McCain's Past Still Not Being Investigated Like Ron Paul's
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James Taranto made a mistake recently when he linked to a San Francisco Chronicle story about John McCain calling his North Vietnamese Communist captors "gooks."

He writes

This was sent to us by a reader who had seen it linked yesterday on the Drudge Report, but what we failed to notice is that it was published in February 2000, during McCain's previous run for the presidency. We wrote about it as if it were news, and we very much regret the error.
Of course, James Kirchick, who dug up dusty old Ron Paul letters from the late twentieth century, won't be apologizing any time soon. I wrote about the double standard regarding Ron Paul and John McCain here. See also John McCain - Licensed to Hate, from the year 2000.
When McCain referred to his Vietnamese captors as "gooks" months ago, not one journalist objected, and few reported it. His campaign last week said he will discontinue using the term. When he belittled the teenager, according to U.S. News and World Report, "one reporter just begged McCain to shut up and protect himself." [ Honest John, on the Loose, September 19, 1999] Journalists on board sometimes seem more like campaign aides.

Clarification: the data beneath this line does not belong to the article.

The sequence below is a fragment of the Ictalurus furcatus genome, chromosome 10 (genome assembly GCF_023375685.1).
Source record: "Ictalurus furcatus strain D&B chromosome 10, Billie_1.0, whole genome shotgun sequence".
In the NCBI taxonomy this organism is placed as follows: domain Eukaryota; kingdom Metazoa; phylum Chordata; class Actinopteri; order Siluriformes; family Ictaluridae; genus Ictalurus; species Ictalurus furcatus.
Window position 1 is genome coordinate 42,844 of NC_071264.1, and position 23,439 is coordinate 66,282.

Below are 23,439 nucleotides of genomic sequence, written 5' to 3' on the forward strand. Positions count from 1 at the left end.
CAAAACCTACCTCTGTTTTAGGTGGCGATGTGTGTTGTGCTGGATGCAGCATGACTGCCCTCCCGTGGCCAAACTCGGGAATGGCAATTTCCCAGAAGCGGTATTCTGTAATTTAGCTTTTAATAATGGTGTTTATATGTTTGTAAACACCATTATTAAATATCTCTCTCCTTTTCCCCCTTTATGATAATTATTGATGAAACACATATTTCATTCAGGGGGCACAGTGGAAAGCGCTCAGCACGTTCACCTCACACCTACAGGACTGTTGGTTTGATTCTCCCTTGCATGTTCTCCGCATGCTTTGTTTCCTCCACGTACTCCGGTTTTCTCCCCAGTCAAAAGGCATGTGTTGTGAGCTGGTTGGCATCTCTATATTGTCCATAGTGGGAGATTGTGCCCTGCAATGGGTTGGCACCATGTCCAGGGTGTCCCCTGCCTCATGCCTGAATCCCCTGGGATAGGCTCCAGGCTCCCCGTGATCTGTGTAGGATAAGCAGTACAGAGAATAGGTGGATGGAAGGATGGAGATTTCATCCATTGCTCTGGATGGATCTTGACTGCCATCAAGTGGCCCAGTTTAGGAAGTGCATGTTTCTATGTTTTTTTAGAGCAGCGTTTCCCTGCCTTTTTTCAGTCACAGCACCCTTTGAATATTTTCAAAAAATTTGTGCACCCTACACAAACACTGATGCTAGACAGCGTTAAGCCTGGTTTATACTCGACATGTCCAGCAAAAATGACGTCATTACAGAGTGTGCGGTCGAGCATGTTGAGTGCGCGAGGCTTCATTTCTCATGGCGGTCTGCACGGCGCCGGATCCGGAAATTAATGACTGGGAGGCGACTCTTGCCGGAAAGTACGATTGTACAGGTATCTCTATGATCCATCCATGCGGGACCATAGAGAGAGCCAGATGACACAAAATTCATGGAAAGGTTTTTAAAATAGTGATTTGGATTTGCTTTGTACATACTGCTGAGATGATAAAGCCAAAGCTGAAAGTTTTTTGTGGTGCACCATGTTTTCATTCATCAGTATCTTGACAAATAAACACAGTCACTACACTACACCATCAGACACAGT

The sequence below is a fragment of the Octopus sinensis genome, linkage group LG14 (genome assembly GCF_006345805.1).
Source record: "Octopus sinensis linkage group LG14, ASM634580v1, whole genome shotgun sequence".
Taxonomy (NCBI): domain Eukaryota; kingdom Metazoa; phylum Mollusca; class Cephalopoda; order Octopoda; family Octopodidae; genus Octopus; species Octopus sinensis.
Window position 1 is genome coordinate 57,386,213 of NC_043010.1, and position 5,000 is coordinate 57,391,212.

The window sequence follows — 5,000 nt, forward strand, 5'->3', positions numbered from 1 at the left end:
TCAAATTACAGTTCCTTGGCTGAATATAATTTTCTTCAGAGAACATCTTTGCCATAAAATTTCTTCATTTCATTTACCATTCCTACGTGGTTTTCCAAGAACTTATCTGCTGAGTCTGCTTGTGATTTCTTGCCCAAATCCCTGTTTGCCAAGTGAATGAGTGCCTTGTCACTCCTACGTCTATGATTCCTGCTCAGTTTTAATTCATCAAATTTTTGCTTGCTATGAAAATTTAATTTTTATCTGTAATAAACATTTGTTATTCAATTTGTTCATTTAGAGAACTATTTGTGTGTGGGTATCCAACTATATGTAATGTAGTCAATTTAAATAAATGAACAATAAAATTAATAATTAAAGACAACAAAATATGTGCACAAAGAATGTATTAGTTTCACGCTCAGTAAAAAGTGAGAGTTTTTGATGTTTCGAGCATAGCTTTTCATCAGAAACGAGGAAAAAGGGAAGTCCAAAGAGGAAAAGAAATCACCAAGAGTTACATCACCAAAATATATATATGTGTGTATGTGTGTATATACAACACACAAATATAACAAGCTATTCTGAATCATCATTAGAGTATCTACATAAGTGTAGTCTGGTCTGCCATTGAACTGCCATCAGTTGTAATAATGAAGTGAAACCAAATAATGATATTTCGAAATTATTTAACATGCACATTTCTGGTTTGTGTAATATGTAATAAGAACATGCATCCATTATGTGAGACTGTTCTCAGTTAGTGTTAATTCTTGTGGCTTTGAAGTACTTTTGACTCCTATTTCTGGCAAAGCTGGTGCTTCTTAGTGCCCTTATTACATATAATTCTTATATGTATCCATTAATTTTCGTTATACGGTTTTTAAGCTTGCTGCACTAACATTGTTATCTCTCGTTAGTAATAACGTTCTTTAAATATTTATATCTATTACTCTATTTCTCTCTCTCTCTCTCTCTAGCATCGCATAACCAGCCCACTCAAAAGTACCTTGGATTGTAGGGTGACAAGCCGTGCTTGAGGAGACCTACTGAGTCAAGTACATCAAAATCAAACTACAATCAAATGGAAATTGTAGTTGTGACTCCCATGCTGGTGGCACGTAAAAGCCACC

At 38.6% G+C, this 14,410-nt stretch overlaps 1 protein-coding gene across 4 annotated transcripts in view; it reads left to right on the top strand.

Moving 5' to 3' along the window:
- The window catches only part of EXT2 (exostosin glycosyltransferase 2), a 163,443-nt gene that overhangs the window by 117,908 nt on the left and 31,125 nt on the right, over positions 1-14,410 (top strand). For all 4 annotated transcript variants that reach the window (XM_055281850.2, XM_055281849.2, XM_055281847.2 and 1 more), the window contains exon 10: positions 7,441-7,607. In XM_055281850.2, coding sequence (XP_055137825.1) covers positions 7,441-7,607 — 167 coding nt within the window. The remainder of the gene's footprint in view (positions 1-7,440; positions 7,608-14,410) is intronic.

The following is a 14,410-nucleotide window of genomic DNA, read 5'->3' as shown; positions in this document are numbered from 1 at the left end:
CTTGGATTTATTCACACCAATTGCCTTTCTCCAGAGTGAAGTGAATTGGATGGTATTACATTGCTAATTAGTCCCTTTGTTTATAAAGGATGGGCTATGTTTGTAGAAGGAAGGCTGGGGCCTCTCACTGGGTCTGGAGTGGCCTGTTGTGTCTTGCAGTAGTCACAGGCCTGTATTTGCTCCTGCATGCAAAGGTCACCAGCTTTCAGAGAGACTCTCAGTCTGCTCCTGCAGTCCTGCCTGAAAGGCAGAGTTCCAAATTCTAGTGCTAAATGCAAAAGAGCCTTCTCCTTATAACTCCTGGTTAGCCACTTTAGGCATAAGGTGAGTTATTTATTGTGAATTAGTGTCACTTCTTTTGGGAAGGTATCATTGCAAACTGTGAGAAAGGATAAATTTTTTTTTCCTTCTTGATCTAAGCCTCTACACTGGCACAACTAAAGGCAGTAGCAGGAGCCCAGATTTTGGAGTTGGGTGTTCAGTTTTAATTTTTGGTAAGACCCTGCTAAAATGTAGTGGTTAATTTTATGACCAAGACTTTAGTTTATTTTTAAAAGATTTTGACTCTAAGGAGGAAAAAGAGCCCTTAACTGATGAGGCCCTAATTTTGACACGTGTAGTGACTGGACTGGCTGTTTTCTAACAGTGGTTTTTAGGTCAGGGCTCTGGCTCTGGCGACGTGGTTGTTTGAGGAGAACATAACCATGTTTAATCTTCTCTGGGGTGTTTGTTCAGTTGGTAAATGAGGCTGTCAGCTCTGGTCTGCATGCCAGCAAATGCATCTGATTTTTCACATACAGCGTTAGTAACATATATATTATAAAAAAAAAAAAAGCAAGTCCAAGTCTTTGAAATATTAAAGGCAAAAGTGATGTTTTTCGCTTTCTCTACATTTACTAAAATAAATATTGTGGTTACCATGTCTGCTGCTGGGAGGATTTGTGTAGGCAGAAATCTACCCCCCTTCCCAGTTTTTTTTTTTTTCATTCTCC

McCain's bus may be the most celebrated since Ken Kesey's psychedelic bus crisscrossed the U.S. in the days of Barry Goldwater's campaign. The LSD-ingesting Merry Pranksters on Kesey's bus sought to create their own magical reality. The assumably sober journalists on McCain's bus are supposed to find their way to objective reality. [John McCain and the Media: a Buss-Fest or a Bust? by Jeff Cohen, LA Times, February 24, 2000]

Cohen felt that the media rolling over for McCain, and not harrassing him about every remark that could be interpreted as racist, (the way they always do with Pat Buchanan, for example) had " killed the myth of the liberal news media." He's a left-wing media critic. But by the same token, it could just as easily be said to have killed the myth that McCain was a conservative.

The New York Times piece referenced by Gene Healy in Liberty, (quoted below) in which John McCain said that his childhood idol was Napoleon, is this one: P.O.W. to Power Broker, A Chapter Most Telling, By Nicholas D. Kristof, February 27, 2000. It's certainly worth reading.

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